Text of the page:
With the forecast hinting at the season's first freeze I spent the remainder of the afternoon attending to some garden cleanup -- rolling and labeling the rest of the drip tapes for next year's reuse, and gathering. There was a bit of dinner time hidden agenda -- the collards and kale, along with some of the peppers would go nicely with the sausage in the freezer and the leftover cornbread for a chilly night's repast -- but mostly I was in scavenger mode. The remaining tomatoes and peppers weren't likely to tolerate the freeze. So, with basket, snippers and knife in hand I made my way through the rows. The beans and tomatillos and squashes were already gone; the lettuces had long since expired, and the braising greens could tolerate the change in temperature. All in all it wouldn't take too long to pluck whatever other remnants remained.
And then I noticed the cabbage. To be honest I had all but forgotten them. Slow, unimpressive, I have longed for those leafy sprouts to mature but had largely given up. They seemed to be stalled and waning. And then there they were -- four of useable size with several more lagging behind.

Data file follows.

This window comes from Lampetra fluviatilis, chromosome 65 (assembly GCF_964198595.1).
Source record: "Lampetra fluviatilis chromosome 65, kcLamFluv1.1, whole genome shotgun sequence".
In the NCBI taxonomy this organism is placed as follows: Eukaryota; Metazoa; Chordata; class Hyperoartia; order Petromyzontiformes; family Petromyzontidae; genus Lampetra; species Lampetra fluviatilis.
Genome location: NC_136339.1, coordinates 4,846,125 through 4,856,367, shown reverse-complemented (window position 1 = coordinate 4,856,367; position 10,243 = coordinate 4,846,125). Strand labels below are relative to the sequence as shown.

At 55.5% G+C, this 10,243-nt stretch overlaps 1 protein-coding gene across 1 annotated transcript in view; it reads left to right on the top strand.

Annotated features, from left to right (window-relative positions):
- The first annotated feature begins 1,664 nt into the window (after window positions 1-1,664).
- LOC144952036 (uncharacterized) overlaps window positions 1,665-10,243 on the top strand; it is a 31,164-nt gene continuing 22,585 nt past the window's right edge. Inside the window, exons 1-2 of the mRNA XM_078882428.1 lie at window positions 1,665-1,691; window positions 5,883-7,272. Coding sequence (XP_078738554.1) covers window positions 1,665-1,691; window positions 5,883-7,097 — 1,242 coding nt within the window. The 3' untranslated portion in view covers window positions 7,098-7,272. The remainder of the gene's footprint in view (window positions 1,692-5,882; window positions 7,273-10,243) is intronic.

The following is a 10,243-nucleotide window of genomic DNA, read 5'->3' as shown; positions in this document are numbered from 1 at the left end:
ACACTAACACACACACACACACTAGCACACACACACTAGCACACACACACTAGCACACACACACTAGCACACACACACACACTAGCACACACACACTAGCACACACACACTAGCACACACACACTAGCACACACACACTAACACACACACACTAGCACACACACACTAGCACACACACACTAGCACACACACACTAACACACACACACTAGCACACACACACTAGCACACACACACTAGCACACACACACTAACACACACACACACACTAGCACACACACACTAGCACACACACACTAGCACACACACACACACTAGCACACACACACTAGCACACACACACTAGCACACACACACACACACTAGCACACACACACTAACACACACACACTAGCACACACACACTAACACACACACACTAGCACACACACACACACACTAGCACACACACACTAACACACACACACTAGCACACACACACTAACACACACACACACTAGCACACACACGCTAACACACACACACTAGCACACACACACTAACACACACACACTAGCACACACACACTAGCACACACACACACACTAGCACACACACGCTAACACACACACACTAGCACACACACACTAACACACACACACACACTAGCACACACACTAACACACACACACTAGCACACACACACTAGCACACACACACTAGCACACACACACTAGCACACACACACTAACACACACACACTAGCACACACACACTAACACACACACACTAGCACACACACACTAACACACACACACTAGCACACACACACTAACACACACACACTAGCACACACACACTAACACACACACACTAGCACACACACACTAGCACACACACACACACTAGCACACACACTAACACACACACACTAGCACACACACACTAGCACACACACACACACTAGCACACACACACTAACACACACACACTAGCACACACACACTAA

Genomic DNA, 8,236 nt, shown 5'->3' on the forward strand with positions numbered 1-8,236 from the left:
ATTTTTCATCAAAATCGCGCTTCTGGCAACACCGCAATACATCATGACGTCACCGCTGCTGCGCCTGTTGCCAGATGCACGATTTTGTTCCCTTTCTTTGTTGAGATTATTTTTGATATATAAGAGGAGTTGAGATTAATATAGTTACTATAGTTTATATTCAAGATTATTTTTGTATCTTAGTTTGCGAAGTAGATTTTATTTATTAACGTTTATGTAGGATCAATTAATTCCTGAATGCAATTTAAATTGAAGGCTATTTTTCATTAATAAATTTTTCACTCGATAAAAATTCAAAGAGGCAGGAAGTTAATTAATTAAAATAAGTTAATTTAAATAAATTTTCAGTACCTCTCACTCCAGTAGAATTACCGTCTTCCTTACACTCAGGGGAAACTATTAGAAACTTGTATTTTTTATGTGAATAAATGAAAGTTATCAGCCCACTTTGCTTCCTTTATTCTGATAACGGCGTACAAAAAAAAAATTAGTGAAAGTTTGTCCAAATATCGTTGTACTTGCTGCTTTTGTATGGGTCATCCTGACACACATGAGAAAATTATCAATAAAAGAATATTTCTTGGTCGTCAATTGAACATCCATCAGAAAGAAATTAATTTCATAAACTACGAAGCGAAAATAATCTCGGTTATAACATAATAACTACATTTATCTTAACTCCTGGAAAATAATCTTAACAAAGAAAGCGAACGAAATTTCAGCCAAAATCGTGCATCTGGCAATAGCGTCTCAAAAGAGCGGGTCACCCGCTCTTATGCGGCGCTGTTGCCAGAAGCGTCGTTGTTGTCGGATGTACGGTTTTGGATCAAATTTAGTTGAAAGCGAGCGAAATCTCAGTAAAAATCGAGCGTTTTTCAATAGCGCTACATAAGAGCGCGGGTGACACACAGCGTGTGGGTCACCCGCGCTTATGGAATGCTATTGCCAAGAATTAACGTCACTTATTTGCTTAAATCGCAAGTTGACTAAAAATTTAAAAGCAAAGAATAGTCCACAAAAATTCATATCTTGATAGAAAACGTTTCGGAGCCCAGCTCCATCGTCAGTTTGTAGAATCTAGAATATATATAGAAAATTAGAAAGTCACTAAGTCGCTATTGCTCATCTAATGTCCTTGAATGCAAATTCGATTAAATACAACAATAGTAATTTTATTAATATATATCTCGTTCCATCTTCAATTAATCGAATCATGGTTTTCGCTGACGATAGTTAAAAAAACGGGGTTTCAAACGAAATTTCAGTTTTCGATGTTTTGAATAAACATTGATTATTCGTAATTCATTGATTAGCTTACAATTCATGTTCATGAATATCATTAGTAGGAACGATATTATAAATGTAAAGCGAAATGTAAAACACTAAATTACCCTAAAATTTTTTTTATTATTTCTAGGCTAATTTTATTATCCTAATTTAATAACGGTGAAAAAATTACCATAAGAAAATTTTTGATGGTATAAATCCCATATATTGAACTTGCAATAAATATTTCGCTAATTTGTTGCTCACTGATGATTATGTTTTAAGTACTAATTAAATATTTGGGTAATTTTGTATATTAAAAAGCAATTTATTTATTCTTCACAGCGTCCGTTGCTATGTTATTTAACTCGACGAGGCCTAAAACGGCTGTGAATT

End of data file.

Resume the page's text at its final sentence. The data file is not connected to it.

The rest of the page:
Cabbages are curious growths. A member of the brassica family, the plant begins with a thin taproot and eventually begins to leaf. And leaf. In fact, the head that is its offspring is literally the compaction of layer after layer of leaves and time, resulting in a versatile mass of culinary possibilities.
Which makes me think of memories and experiences and learnings along the way -- the slow and often unnoticed leafing and compaction of life-leaves that result in a similarly useful density.
I suppose not everybody affirms the usefulness of sauerkraut, but while I rather think a brat is naked without it, there is more to a cabbage than that. And who knows what gloriously pungent concoctions might come from all these learnings and practices and disappointments and triumphs? One head at a time.